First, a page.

When Does Urban History Become Food History?

Urban history is my drug of choice. I chase it to the detriment of other things in my life. I like it so much that I apply its techniques to non-urban places (Yosemite, for instance). Perhaps my favorite thing about urban history is the emphasis on place. Take, for instance, the Highlands district of Albuquerque. Did it birth any important political movements? No. How about its impact on major battles? Nada. Does it produce a lot of jobs? Not necessarily. So, we’ve just established the district’s complete lack of relevance to political, military, and labor history. Where does that leave us? In a pretty good spot, actually. Urban history allows us to take a certain area—one house, one block, one neighborhood, or one whole city—and dissect it as we see fit. In other words, if the classical denominators of significance don’t apply, we can just make up the categories ourselves.

Albuquerque’s Highlands District is a great comparative subject. It’s located right next to the Nob Hill area, a commercial district with an established Main Street program, a wide variety of restaurants, and an even wider variety of users. Is it active at 3 am? Not really. Few areas in Albuquerque are. But compared to the Highlands District, Nob Hill is a model of mixed-use planning; there are enough workplaces, dining/drinking establishments, and retail outlets to keep the district humming at most hours of the day. The Highlands, on the other hand, lack any pedestrian activity between 5 pm and 9 am. Check cashing outlets abound, signifiers of low property value. There are some historic buildings, but most have been converted into antique malls; Hiland Theater, the neighborhood’s gem, is now a dance studio but serves little other public function. Almost all the dining establishments are chains (with the exception of Loyolas). Cheap motels and auto shops dot the landscape, remnants of Route 66’s tourist heyday. Although they’re neighbors, Nob Hill and the Highlands could hardly have less in common.

The astute reader will notice that the previous paragraph mentioned food more than anything else. While it’s not the only reason to visit a neighborhood, it’s a pretty good one. A vibrant dining landscape lures a crowd for all three meals, plus the after-hours customers in search of a liquid diet. This keeps “eyes on the street” (hat tip to Jane Jacobs), which means a generally safer environment. The Highlands’ longest-tenured restaurant, Loyolas, serves only breakfast and lunch. As a result, dinnertime marks the district’s daily decline. The streets become ghost towns. It’s around this time that the district’s less-desirable spaces—like the Desert Sands Inn—take over. While local residents may stop for dinner, chances are they won’t be eating in; a vast majority of the Highlands’ options are primarily take out joints (Wendy’s, Long John Silver’s, El Taco Tote). These chains sit on large lots, drowning in parking. As a result, they contribute very little to their surrounding streetscape. There is no pedestrian circulation, as the plentiful parking encourages everyone to drive. The neighborhood lacks an anchor tenant, a major draw that encourages visitors to walk around and patronize other businesses. The Highlands, as a whole, is a jumbled mix of parts. They don’t fit very well together, and it starts with the dining scene—the primary reason to visit a district, other than work or socialization (which often involve food in some way or another).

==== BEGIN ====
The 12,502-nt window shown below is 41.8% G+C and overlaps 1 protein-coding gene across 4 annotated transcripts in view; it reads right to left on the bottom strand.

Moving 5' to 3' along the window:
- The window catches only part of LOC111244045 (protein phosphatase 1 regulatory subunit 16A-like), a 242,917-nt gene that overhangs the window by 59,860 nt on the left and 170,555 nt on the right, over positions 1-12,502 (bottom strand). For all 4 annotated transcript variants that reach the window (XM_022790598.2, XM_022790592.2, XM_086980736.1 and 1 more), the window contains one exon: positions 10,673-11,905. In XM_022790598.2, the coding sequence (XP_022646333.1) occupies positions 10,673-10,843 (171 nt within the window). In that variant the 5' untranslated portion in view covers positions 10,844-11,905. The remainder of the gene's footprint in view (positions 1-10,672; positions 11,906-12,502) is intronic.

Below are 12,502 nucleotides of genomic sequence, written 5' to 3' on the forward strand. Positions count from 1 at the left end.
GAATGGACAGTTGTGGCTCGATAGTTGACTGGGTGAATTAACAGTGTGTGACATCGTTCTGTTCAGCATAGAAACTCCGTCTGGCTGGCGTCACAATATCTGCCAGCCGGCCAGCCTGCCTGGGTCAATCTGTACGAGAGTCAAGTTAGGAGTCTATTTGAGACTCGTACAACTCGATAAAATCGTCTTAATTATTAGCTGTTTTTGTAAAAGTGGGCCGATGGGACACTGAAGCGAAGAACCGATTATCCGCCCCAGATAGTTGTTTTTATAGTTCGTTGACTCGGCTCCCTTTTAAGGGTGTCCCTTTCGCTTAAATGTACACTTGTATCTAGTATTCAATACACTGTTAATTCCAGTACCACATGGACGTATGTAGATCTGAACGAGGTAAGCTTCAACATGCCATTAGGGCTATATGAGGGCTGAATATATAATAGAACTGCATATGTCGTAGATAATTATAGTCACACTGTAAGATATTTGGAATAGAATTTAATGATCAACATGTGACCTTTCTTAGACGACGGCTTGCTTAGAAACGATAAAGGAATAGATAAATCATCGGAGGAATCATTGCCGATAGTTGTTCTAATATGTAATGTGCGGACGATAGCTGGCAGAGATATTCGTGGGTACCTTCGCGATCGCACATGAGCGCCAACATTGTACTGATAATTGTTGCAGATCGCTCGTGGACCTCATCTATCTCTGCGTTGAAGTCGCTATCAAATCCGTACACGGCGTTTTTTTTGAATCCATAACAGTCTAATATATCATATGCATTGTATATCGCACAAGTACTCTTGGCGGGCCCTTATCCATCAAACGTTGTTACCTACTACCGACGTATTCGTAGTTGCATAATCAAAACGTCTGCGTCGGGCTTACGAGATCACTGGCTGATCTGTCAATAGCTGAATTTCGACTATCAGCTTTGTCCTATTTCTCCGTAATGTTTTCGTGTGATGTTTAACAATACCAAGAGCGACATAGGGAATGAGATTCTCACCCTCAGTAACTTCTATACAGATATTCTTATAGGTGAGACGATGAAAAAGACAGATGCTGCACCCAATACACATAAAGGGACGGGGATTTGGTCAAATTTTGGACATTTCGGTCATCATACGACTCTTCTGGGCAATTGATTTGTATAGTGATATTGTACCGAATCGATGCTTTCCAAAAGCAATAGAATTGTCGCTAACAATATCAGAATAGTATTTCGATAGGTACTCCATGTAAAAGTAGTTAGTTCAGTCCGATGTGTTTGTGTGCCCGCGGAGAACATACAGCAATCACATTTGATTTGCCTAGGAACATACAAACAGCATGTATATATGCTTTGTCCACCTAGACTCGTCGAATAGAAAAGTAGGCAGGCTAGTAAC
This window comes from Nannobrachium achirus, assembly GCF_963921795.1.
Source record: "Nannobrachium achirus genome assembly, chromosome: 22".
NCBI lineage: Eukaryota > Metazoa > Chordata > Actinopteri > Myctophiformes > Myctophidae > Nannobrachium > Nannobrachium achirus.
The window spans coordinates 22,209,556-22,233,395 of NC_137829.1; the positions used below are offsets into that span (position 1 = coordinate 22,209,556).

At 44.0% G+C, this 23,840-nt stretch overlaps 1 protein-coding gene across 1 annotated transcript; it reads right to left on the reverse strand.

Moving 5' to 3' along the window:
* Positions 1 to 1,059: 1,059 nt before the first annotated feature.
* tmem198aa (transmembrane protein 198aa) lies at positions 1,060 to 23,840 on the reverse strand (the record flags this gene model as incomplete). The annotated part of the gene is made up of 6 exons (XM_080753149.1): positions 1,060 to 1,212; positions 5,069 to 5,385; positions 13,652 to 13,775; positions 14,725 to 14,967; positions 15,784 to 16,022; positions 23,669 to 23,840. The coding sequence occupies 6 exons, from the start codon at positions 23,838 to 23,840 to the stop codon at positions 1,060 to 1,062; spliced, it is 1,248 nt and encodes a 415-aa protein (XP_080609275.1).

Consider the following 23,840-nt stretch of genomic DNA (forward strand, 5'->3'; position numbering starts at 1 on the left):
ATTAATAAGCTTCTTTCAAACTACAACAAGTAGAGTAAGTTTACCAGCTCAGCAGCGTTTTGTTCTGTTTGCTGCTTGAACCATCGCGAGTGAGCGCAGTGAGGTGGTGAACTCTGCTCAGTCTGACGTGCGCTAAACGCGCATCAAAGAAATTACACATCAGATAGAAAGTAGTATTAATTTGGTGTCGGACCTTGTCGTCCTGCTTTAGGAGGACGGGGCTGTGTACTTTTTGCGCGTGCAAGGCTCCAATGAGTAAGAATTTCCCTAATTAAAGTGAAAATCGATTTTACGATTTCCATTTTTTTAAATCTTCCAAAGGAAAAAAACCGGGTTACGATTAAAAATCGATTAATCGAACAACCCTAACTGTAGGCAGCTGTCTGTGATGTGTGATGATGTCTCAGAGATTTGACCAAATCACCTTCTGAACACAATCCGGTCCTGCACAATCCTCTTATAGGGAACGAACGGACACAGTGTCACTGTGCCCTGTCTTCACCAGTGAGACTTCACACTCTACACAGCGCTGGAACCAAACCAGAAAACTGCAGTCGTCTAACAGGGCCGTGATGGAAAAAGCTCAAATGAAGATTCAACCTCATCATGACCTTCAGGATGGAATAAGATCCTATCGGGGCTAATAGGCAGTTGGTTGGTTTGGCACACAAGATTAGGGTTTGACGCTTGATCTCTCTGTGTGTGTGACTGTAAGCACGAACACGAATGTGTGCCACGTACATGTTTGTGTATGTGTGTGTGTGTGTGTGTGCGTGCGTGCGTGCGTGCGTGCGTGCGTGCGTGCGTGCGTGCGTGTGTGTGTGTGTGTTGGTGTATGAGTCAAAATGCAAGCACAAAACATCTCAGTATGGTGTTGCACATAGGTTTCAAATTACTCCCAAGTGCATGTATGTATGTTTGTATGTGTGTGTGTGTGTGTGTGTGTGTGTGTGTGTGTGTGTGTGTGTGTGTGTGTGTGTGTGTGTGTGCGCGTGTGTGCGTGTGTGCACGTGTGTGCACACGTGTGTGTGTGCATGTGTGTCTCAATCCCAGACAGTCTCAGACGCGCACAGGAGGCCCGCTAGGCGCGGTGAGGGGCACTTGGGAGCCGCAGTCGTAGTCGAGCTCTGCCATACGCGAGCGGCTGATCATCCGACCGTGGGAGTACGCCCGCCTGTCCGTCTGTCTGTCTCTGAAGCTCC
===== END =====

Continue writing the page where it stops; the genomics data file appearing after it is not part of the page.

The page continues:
Much to the chagrin of picky eaters, food touches everything. It generates revenue. It forms identity, whether at the neighborhood, regional, or national level. It stimulates movement. In a city like Albuquerque with few nationally-recognized museums or parks, food is also essential to tourism. While the decision to trek across town for a burrito may originate in idea form, it also reflects people’s interactions with their environment. Food controls design, at least at the neighborhood and street level. A healthy foodscape is a healthy urban environment. Albuquerqueans take their food seriously; it’s telling that they patronize Nob Hill but leave the Highlands alone. Food history and urban history may seem like a la carte items, but they’re really part of the same combo plate.


One thought on “When Does Urban History Become Food History?”

Leave a Reply

Please log in using one of these methods to post your comment:

WordPress.com Logo

You are commenting using your WordPress.com account. Log Out /  Change )

Google+ photo

You are commenting using your Google+ account. Log Out /  Change )

Twitter picture

You are commenting using your Twitter account. Log Out /  Change )

Facebook photo

You are commenting using your Facebook account. Log Out /  Change )


Connecting to %s